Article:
“They’re trying to kill me”, Yossarian told him calmly. “No one’s trying to kill you”, Clevinger cried. “Then why are they shooting at me?” Yossarian asked. “They’re shooting at everyone”, Clevinger answered. “They’re trying to kill everyone”. “And what difference does that make?”
“History did not demand Yossarian’s premature demise, justice could be satisfied without it, progress did not hinge upon it, victory did not depend on it. That men would die was a matter of necessity; which men would die, though, was a matter of circumstance, and Yossarian was willing to be the victim of anything but circumstance.”
Joseph Heller’s 1961 novel, Catch-22 characterised the blind terror, numbing futility, banality and sheer mindlessness of war through the eyes and experiences of a US Air Force bombardier who becomes grimly determined to survive it.
Yossarian is a young man with an attitude problem. He refuses to be a good soldier and expire uncomplainingly for a war he doesn’t understand or wish to participate in. Written with a searing anger and a ribald and at times, absurdist comedic flair, Catch-22 not only coined a term which entered the lexicon, but resulted in one of the defining works of 20th century fiction. Much imitated, often by Heller himself, the author never bettered what was his debut work.
Catch-22 was set on the Island of Pianosa on the West coast of Italy, and while much of the novel centres around attempts at bombing raids on the cities of Ferrara and Bologna, this region of Emilia-Romagna would ironically become the epicentre of the Italian exotic car business during the post-war era, a mecca for both ambitious US racing drivers and monied enthusiasts alike.
Resident of St. Agata Bolognese, Lamborghini was in the midst of its gilded era in 1970, where not only was it giving its Maranello rival something of a black eye it equally could do little wrong in the eyes of the enthusiast press. Discontinued after a mere two years, the 1968 Islero was the very embodiment of a stopgap model, ceasing production in 1970 in favour of the Jarama, a wholly new model more closely embodying the raging bull’s next generation house style, as defined by Marcello Gandini at Stile Bertone.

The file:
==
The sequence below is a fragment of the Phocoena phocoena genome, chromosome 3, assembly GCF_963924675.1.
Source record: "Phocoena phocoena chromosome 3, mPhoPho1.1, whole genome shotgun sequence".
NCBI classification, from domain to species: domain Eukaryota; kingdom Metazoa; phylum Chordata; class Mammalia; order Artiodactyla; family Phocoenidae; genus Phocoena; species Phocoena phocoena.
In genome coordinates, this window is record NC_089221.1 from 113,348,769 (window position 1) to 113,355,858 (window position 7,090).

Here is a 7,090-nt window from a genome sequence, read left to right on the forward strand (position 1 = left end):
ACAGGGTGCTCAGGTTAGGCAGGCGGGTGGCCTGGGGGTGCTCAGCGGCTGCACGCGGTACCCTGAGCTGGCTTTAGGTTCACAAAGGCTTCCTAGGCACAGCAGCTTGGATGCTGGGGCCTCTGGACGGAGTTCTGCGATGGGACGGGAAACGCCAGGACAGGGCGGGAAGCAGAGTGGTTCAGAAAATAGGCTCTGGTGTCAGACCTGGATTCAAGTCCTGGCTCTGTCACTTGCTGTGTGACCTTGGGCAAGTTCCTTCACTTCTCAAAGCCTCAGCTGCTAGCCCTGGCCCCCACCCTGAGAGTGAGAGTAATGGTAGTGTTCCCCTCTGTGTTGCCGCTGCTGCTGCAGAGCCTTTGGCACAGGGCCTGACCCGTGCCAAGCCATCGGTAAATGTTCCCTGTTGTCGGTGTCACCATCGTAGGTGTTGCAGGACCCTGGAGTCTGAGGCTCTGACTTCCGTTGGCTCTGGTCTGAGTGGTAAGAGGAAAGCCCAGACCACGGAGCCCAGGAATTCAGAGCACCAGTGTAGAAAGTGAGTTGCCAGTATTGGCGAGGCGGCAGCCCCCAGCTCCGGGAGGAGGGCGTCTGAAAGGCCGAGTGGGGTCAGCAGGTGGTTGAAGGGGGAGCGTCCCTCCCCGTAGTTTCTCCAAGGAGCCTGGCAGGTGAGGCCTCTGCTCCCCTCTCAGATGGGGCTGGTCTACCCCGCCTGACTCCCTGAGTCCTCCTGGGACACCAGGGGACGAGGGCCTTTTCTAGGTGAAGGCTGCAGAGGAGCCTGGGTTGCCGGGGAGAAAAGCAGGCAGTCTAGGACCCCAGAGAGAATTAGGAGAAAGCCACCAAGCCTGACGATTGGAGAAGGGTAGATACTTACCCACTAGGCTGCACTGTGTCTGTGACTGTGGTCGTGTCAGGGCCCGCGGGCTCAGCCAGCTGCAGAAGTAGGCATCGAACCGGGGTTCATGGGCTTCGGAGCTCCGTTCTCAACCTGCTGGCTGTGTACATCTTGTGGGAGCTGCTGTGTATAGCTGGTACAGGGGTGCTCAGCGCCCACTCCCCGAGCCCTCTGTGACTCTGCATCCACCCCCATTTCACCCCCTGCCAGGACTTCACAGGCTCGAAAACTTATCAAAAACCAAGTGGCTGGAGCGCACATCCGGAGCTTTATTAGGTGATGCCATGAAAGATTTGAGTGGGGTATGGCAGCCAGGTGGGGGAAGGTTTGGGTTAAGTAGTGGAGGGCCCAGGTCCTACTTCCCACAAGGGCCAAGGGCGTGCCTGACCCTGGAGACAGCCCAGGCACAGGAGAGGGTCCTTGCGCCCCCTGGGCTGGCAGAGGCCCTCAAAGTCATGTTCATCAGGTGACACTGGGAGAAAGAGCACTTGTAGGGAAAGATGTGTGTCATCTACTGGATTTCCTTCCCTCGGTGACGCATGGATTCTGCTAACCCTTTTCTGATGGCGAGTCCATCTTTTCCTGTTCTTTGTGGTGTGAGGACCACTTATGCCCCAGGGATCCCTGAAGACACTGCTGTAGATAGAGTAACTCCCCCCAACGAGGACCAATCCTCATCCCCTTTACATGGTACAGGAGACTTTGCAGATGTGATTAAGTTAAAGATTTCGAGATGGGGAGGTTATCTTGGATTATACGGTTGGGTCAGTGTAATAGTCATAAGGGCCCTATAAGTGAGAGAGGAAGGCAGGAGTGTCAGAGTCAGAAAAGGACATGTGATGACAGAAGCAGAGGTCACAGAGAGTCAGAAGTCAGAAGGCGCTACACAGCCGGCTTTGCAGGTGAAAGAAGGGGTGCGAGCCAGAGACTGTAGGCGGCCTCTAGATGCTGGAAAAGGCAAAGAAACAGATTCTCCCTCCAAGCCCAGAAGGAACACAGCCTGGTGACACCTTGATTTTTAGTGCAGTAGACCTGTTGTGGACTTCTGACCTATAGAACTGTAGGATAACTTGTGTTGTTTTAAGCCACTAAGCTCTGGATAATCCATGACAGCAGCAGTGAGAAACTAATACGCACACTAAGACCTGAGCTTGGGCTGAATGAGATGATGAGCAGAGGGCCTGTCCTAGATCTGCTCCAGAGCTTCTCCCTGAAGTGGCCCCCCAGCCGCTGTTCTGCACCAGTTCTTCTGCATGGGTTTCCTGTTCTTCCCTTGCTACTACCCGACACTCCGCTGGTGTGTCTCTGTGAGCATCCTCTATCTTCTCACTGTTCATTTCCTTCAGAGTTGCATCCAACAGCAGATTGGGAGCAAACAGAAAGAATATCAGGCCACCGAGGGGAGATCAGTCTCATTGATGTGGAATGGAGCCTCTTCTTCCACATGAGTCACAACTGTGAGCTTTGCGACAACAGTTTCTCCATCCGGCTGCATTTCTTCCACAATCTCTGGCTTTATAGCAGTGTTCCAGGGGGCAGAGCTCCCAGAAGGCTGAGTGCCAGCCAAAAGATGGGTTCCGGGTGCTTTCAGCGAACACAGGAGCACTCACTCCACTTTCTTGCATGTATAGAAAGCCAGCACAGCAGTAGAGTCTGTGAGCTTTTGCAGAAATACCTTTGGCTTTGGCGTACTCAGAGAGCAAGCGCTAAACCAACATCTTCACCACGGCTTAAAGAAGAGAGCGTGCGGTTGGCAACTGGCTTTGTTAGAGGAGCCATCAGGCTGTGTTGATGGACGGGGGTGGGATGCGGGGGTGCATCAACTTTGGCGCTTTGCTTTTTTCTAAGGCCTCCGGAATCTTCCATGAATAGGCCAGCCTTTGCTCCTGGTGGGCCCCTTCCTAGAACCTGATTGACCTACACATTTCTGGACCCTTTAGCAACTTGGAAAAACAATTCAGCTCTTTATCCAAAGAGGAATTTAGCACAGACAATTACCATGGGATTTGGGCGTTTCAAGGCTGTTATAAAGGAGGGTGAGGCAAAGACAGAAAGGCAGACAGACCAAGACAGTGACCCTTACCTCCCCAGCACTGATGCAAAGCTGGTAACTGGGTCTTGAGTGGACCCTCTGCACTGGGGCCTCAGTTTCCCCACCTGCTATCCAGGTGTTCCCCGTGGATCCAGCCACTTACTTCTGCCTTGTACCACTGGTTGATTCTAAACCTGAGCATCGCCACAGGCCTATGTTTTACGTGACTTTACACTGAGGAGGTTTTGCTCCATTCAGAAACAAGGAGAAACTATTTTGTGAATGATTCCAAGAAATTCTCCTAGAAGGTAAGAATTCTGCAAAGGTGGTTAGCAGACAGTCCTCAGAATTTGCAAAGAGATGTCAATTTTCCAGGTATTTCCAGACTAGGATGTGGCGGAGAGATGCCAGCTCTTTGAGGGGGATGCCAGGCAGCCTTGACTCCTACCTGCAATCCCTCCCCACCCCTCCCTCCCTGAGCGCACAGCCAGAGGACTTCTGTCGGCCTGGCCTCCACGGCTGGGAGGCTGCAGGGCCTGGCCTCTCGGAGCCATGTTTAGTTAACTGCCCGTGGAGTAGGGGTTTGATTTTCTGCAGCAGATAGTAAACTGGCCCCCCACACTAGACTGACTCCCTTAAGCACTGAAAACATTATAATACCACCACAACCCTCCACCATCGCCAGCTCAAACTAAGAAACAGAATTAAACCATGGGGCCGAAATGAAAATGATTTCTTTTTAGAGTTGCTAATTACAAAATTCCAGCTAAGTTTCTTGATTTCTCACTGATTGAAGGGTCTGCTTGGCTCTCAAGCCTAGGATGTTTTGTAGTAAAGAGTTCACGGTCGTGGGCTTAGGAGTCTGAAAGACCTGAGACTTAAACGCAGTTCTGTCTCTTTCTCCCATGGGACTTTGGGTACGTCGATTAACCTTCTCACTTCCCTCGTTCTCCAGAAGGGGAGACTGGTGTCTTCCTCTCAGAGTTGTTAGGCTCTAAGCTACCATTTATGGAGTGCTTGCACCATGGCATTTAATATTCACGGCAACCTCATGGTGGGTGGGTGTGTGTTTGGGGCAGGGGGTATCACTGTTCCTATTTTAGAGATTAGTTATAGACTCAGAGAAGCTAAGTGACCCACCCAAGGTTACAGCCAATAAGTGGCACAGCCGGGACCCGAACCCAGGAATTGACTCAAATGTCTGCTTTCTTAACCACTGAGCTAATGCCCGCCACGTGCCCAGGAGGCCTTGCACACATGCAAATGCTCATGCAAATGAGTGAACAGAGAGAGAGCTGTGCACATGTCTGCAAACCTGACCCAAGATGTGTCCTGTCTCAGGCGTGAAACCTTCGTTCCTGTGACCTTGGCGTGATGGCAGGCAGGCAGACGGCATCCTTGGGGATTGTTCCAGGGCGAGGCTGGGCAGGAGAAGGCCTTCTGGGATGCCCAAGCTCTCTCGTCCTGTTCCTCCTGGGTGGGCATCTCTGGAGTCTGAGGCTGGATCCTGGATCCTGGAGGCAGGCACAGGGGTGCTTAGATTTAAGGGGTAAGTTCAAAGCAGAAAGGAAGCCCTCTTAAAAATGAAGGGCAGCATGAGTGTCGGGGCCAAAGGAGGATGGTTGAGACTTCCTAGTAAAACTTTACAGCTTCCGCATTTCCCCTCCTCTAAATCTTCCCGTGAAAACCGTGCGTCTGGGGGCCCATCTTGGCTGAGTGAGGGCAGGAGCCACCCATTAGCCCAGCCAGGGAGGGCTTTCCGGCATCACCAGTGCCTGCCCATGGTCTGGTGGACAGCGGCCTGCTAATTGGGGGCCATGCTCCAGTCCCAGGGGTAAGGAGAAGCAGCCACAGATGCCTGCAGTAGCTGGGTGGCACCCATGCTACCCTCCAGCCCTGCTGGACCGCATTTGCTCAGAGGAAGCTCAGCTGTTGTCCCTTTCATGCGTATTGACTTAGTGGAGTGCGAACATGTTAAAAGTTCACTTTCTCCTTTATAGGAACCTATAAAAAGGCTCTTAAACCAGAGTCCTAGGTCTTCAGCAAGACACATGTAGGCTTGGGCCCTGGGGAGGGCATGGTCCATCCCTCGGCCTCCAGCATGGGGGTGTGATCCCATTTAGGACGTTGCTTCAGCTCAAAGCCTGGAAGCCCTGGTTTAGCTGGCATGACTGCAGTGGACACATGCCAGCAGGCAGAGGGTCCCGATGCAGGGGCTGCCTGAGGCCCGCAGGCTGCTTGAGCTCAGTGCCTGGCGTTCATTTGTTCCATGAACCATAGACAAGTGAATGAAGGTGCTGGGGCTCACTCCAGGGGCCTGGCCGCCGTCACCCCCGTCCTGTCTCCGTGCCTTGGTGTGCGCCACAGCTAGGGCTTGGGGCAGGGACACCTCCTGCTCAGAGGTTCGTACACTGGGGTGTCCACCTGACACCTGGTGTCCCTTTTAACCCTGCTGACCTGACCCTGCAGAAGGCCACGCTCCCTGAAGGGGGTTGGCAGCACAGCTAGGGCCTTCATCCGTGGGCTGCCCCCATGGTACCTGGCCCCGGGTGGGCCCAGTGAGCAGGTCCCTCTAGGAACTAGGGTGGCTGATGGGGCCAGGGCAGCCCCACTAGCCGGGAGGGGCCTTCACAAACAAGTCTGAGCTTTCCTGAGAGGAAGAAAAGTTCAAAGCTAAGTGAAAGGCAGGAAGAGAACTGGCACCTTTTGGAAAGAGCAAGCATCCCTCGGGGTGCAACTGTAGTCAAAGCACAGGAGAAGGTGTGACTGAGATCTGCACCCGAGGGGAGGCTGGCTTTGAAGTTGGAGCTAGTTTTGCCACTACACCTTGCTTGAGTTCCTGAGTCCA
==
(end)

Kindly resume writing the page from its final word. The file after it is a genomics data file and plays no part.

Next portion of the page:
Resembling in thematic terms (if not in detail) the earlier Espada, with more than a brief nod to Gandini’s earlier Iso Lele, the 2+2 Jarama offered some of the Espada’s virtues (if not enough it appears) in a slightly more compact package. Never rated as highly, it was built in smaller numbers (around 320 cars) and for a shorter time – until 1976.
Meanwhile, the same year, St Agata also debuted the Urraco, a compact mid-engined equivalent to the Countach powered by a V8 engine, Lamborghini’s first with this layout. The Urraco entered production two years later, and was well regarded by the press, even if it was overshadowed by a similar 308 Dino model from Ferrari the following year. The Urraco was superseded by the similar Silhouette model in 1976 and by the Jalpa in 1981, meaning the basic design lived on until 1988.
Also based in the Modena region was De Tomaso. Alejandro de Tomaso set up his own car company in 1959, building a number of race and road going sports cars in between repeated attempts to gain control of Maserati. Having gained a name for himself with the 1966 Cobra-stalking Mangusta, he gained the ear of Ford management, still smarting from their Modenese rebuff, courtesy of the self-styled Pope of the North.
De Tomaso must have been persuasive, but with the blue oval unable to productionise their own GT40, a ready-made ford-powered exotic made sense. Dearborn took an 80% share of the company, also investing into carrozzeria Ghia, and Vignale. The Pantera was the result, powered by Ford’s own 5.8 litre V8 engine and a thoroughly exotic technical specification, it was sold in the US through Lincoln Mercury dealers from 1971 to 1975. The Pantera also enjoyed a long life, lasting until 1993, even surviving a questionable Marcello Gandini makeover (1990).
A decade on from the likes of Mazda and Mitsubishi’s debuts, Honda remained neophytes in the car business, one or two toe-in-water exercises notwithstanding. In 1967, Honda introduced the N. This small kei-class car, sold in Japan with a 354cc air cooled engine driving the front wheels in a body which was inspired by the BMC Mini, was exported to Europe and the US, fitted with a larger capacity 598 cc version of Honda’s twin, developing 45 bhp.